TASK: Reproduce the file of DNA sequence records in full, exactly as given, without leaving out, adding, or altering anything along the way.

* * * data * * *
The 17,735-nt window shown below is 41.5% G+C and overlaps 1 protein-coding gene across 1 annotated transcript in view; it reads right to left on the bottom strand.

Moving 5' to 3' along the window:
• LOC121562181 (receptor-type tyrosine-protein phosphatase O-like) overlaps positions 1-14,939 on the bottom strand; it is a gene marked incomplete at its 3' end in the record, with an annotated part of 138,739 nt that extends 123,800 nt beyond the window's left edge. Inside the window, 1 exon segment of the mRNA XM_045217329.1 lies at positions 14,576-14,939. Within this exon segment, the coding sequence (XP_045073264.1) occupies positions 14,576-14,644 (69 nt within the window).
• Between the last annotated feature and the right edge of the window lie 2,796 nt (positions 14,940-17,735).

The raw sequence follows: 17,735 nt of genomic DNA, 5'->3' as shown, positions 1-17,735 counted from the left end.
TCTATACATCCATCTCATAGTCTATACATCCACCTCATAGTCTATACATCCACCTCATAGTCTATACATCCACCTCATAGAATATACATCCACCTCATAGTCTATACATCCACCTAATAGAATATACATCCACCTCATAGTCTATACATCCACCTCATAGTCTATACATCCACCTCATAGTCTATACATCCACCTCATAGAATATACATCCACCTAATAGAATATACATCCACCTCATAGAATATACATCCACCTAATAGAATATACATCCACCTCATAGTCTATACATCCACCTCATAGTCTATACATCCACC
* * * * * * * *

The 17,735-nt window shown below is 41.5% G+C and overlaps 1 protein-coding gene across 1 annotated transcript in view; it reads right to left on the bottom strand.

Moving 5' to 3' along the window:
• LOC121562181 (receptor-type tyrosine-protein phosphatase O-like) overlaps positions 1-14,939 on the bottom strand; it is a gene marked incomplete at its 3' end in the record, with an annotated part of 138,739 nt that extends 123,800 nt beyond the window's left edge. Inside the window, 1 exon segment of the mRNA XM_045217329.1 lies at positions 14,576-14,939. Within this exon segment, the coding sequence (XP_045073264.1) occupies positions 14,576-14,644 (69 nt within the window).
• Between the last annotated feature and the right edge of the window lie 2,796 nt (positions 14,940-17,735).

The raw sequence follows: 17,735 nt of genomic DNA, 5'->3' as shown, positions 1-17,735 counted from the left end.
TCTATACATCCATCTCATAGTCTATACATCCACCTCATAGTCTATACATCCACCTCATAGTCTATACATCCACCTCATAGAATATACATCCACCTCATAGTCTATACATCCACCTAATAGAATATACATCCACCTCATAGTCTATACATCCACCTCATAGTCTATACATCCACCTCATAGTCTATACATCCACCTCATAGAATATACATCCACCTAATAGAATATACATCCACCTCATAGAATATACATCCACCTAATAGAATATACATCCACCTCATAGTCTATACATCCACCTCATAGTCTATACATCCACC